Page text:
1.22 Legal aid without legal literacy is less meaningful and purposeful. So, it would be highly useful if some important legal topics are included as compulsory subjects from primary education stage itself. Such education would enable the people to settle several of their disputes outside the courts at the grass roots level without seeking help from legal experts who are generally expensive.

1.23 It is high time that fora for the poor and needy people for redressal of their grievances speedily are created. As we all know, delay in disposal of cases in law courts, for whatever reason it may be, has really defeated the purpose for which the people approach the courts for redressal. It is said that justice delayed is justice denied. So, we will have to find out a via media to render social justice to the poor and needy who want their grievances redressed through law courts.

1.32 Advantages of ADR:
  1. It is less expensive.
  2. It is less time-consuming.
  3. It is free from technicalities as in the case of conducting cases in law Courts.
  4. Parties are free to discuss their differences of opinion without any fear of disclosure of this fact before any law courts.
  5. Parties have the feeling that there is no losing or winning side between them but at the same time their grievance is redressed and their relationship is restored.
1.38 The development of ADR methods will provide access to many litigants. It helps in reducing the enormous work-load that is put on the Judiciary. This will go a long way in improving not only the access to justice, but even the quality of justice."

It is worth mentioning that the Apex Court has compounded the offence of Rape on the basis of compromise reached between the victim & the accused. It is all the more relevant that rape is a non-compoundable offence due to its gravity, as enshrined under section 320 of the Code of Criminal Procedure 1973.

It is worthwhile to refer to the Apex Court judgment in the case of Baldev Singh v. State of Punjab, Criminal Appeal No. 749 of 2007 decided on 22 February, 2011 which gave sanctity to the compromise/out of Court settlement in a case of gang rape and in consonance of the compromise/out of court settlement reduced the 10 year sentence to the period already undergone.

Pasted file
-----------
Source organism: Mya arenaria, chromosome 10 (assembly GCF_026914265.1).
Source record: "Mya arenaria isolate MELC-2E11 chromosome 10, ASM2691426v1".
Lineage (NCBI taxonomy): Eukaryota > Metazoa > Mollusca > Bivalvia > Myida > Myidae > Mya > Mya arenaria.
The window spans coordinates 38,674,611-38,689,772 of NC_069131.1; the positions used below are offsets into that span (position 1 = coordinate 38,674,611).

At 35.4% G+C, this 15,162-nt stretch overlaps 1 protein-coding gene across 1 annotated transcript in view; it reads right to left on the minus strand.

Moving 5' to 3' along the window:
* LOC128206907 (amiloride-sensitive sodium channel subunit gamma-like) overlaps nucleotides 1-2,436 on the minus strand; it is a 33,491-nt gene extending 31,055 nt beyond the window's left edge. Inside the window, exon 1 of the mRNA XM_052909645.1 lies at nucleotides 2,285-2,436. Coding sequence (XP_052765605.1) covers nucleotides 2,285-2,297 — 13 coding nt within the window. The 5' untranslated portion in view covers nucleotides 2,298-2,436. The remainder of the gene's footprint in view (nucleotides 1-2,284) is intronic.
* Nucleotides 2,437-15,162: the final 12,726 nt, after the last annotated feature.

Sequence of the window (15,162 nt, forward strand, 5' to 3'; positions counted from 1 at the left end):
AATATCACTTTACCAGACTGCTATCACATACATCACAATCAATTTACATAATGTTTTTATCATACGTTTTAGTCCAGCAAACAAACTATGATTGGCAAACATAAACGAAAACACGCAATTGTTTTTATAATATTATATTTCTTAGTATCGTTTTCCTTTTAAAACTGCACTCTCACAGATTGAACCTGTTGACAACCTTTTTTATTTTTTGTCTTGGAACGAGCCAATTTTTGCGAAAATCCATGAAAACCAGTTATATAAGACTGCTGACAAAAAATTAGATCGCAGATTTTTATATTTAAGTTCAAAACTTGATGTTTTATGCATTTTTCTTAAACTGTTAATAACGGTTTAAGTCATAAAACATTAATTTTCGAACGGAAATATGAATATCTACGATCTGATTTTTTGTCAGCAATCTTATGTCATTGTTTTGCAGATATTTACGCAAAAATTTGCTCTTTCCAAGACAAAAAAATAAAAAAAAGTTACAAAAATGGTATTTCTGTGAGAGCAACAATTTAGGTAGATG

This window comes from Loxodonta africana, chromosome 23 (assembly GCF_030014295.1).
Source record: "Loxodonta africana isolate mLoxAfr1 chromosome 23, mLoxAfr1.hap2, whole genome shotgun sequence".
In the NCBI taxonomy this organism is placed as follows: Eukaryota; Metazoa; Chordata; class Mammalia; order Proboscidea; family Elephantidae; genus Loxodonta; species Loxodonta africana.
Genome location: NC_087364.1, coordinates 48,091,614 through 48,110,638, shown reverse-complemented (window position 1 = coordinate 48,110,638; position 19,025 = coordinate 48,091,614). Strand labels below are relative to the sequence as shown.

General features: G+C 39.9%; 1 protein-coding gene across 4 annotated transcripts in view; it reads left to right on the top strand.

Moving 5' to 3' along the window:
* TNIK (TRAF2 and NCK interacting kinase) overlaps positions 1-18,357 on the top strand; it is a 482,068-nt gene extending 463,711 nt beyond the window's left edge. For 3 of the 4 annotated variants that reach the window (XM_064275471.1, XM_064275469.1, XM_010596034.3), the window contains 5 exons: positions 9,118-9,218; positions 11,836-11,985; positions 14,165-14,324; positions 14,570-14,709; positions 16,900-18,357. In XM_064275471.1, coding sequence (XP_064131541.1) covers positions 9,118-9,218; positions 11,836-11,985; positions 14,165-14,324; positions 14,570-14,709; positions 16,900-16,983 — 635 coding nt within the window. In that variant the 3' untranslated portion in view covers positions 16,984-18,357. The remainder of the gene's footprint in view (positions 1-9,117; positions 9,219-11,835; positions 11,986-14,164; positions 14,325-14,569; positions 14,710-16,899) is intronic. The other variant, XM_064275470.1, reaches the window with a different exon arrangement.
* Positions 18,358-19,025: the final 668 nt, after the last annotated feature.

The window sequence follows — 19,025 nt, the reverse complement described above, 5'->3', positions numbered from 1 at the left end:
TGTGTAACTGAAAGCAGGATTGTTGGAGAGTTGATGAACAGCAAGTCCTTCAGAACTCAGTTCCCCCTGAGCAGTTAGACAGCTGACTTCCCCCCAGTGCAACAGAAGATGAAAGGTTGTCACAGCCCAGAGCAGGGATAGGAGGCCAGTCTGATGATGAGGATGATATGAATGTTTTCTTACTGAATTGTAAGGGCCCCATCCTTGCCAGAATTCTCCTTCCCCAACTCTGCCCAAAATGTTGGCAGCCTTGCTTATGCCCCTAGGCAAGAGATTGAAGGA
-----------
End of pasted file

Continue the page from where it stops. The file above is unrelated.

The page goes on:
Various High Courts have quashed the complaint of rape on the basis of compromise/ out of Court settlement between the victim and the accused. It is pertinent that rape is a crime not just against the victim but against the whole society. The aforesaid case of Santhosh, J relates to NI Act and the offence is just pecuniary and in no way similar to offence of rape which is regularly being compounded on the basis of compromise/out of Court settlement in the higher Judiciary.

It would be befitting to refer to Apex Court judgment in Madan Mohan Abbot vs State of Punjab in Appeal (crl.) 555 of 2008 decided on 26 March, 2008 wherein the Apex Court not only accepted the compromise/ out of Court settlement holding that the time so saved can be better utilized in deciding more effective and meaningful litigation, thereby encouraging out of Court settlement. The Court held thus:

"We need to emphasize that it is perhaps advisable that in disputes where the question involved is of a purely personal nature, the Court should ordinarily accept the terms of the compromise even in criminal proceedings as keeping the matter alive with no possibility of a result in favour of the prosecution is a luxury which the Courts, grossly overburdened as they are, cannot afford and that the time so saved can be utilized in deciding more effective and meaningful litigation. This is a common sense approach to the matter based on ground of realities and bereft of the technicalities of the law."

Needless to say out of Court settlement/ compromise at any stage of litigation is in consonance with the judicial pronouncements and recommendation of the Law Commission. Moreover, the aforesaid case dated 18-10-2022 would be a binding precedent and may act as a deterrent to the litigants who wish to go for out of court settlement belatedly for fear of exemplary costs and may also prove to be an impediment in the way to promote Judicial Reforms & contain mounting pendency by way of Out of Court settlements.

Written By: Inder Chand Jain
Email: [email protected], Ph no: 8279945021